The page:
WASHINGTON, Oct. 27, 2017 /PRNewswire-USNewswire/ -- In the Indiana Star just out, Robert Weiner, a former Clinton and Bush White House spokesman, and Michael Hariman, policy analyst at Robert Weiner Associates and Solutions for Change, outline Trump's foreign policy, arguing that while Trump's substance may be sound, Trump's tone is lacking. "With Trump's unpredictability, flamboyant rhetoric and tweets in a dangerous world, Lugar's guidance on tone is more important than ever for the administration – and Trump himself," Weiner and Hariman state. The two interviewed former Senate Foreign Relations Committee Chair Richard Lugar (R-Ind), who told them about President Trump that he has substantive points, but "the tone is something to pursue when you are looking at the faces of world leaders.''
"First Time In Years: A Real Chance to Save Healthcare," say Robert Weiner and Ben Lasky in LaborPress
Robert Weiner, a former Clinton White House spokesman and spokesman for the House Government Operations Committee and Ben Lasky, a senior policy analyst at Weiner Public News and Solutions for change write, "The mandatory CBO report found that the bill would cover more people and still cut the deficit. Clinton and Trump voters alike, as well as everybody else in the US, all go to the hospital, see their doctors for checkups and need medical attention. The bill restores the subsidies for that President Trump abolished by executive order on Oct. 12. Other long term solutions are being discussed and have a great deal of merit—public option, single payer, Medicare for all, and more. But first, we have to protect what we have." They say Alexander-Murray does that, and Trump told Alexander to push the bill which protects millions of middle and lower incomes from losing health care and the government subsidies. "No party" want to faced that in the 2018 midterms. But now President Trump is all over the map.
"Youth Can Impact 2018 Elections—IF They Turn Out," argue Robert Weiner and Christina McDowell in The Georgetowner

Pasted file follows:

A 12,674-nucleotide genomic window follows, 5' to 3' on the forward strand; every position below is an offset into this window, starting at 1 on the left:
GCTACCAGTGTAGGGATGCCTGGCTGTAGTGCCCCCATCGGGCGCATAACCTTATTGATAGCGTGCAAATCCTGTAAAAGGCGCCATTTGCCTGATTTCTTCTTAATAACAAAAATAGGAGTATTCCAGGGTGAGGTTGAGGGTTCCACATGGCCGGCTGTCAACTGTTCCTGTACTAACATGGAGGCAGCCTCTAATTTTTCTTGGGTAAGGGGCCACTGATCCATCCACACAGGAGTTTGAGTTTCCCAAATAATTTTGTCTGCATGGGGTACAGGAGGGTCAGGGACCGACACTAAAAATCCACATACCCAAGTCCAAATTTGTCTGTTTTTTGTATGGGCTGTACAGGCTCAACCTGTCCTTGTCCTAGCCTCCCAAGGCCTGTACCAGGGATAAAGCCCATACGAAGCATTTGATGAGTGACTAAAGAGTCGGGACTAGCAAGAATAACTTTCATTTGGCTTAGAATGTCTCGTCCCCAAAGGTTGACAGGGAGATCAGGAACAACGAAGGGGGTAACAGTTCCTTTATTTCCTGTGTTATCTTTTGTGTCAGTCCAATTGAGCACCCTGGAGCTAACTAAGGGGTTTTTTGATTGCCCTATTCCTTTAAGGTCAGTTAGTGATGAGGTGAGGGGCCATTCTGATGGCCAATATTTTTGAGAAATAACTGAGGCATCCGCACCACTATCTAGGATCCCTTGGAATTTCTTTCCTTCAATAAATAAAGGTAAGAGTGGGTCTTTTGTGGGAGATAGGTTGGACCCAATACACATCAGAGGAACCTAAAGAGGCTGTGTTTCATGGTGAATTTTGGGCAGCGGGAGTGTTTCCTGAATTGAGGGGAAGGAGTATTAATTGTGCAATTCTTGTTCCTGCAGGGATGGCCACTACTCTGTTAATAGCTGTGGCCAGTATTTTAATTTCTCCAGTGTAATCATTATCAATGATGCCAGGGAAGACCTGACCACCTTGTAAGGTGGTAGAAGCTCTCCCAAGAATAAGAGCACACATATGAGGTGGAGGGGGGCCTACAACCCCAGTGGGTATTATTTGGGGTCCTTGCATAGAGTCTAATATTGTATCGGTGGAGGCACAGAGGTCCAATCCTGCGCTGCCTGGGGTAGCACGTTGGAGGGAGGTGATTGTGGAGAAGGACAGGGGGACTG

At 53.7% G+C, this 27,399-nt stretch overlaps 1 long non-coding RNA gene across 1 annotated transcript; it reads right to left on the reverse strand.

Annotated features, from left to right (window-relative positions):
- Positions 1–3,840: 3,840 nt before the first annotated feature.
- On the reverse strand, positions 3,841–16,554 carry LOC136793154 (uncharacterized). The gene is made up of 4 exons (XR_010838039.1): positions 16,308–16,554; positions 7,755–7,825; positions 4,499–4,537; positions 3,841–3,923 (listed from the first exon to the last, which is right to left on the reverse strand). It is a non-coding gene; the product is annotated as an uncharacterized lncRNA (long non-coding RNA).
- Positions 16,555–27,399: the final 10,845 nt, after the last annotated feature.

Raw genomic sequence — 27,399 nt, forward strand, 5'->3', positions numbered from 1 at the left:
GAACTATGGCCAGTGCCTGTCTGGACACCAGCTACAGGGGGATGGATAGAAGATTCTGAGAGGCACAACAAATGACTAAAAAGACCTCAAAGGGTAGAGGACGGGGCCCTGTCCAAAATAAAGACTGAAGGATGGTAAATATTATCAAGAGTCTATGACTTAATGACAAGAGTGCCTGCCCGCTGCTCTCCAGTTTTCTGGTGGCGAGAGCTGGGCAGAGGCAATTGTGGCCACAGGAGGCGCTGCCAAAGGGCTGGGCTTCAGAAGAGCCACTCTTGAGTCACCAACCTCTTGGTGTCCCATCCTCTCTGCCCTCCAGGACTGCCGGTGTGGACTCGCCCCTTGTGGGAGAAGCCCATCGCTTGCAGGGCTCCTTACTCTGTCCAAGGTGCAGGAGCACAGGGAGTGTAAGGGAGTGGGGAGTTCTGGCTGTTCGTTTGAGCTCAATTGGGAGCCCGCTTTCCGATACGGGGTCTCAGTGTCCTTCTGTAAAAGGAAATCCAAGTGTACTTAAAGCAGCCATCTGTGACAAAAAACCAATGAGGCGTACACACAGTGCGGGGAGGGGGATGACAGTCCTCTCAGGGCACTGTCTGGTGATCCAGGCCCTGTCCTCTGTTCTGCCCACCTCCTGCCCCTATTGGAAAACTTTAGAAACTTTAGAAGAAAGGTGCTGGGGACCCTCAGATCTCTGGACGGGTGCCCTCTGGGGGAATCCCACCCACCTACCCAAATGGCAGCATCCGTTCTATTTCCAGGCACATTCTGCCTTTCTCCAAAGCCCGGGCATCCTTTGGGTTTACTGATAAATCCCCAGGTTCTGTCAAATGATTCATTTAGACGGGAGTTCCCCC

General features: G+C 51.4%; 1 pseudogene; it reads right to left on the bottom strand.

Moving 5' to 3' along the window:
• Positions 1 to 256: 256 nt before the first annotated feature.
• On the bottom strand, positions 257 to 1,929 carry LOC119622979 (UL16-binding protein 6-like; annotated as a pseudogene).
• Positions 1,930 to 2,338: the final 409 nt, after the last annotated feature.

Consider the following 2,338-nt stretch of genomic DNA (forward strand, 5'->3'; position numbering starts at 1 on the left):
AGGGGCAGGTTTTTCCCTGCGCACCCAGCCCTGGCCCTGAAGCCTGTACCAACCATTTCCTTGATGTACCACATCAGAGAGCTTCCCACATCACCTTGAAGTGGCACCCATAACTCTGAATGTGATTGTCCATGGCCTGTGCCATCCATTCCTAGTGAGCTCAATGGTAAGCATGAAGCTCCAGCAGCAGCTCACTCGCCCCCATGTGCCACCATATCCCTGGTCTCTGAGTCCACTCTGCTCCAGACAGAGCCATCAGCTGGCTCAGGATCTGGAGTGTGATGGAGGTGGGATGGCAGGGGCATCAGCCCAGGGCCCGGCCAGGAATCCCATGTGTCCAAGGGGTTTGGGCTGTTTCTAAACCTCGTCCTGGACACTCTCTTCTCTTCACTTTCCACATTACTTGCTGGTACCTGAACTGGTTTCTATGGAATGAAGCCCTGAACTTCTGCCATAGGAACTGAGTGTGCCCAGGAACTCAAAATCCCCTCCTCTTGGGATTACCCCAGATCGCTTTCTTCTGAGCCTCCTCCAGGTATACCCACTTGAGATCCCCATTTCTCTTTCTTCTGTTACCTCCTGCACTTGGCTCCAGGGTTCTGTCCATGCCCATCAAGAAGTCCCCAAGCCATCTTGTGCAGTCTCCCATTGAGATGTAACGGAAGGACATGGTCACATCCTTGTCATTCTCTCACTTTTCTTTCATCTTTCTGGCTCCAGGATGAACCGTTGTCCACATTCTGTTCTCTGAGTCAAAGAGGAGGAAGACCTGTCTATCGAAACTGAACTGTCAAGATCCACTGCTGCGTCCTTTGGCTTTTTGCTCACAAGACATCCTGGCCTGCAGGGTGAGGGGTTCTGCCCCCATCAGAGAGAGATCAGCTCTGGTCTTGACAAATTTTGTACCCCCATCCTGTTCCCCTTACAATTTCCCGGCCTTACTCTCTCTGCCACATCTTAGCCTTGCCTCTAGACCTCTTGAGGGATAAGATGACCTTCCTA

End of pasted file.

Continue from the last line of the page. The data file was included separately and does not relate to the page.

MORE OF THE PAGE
Robert Weiner, who was director of youth voter registration for National Young Democrats at the Watergate Democratic National Headquarters during the 1972 presidential campaign, and a public-affairs director in the Clinton White House and Christina McDowell, a policy analyst for Weiner Public News and Solutions for Change write: "On November 6th 2018, all 435 seats in the U.S. House of Representatives and 34 of the 100 seats in the U.S. Senate will be up for re-election. Democrats might have a shot at flipping Congress—if they get youth to the polls. In a youth culture obsessed with celebrity and image, they need both a charismatic speech about issues they care about, and 140 characters and a filtered photograph. The future of democracy depends on it." They say youth turnout has been as high as 55% but only in the 1972 election, where they faced life or death with a draft for the Vietnam War.
Link to article: https://georgetowner.com/articles/2017/10/25/youth-polls-big/
Robert Weiner as former White House Drug Policy spokesman appears on "A1" on NPR to discuss the opioid epidemic: a failed intervention—for one hour
On October 18, Robert Weiner, former ONDCP spokesman for the Clinton and Bush White Houses, joined the show's host, Joshua Johnson, as a panelist discussing the opioid epidemic and the role of the Drug Czar.
Robert Weiner's latest appearances on The Alan Nathan Show on the Main Street Radio Network to discuss Russia, health care, other national issues
Bob is a weekly guest on The Alan Nathan Show.
Date: October 25, 2017, scroll to approximately 30:00
Date: October 18, 2017, scroll to 32:08 http://www.mainstreetradionetwork.com/audio/shows/BATTLELINE-HR1-171018.mp3
Date: October 13, 2017, scroll to 31:04 http://www.mainstreetradionetwork.com/audio/shows/BATTLELINE-HR1-171013.mp3
Contact: Robert Weiner and Ben Lasky 301-283-0821/cell 202-306-1200 email@example.com
SOURCE Robert Weiner Associates and Solutions for Change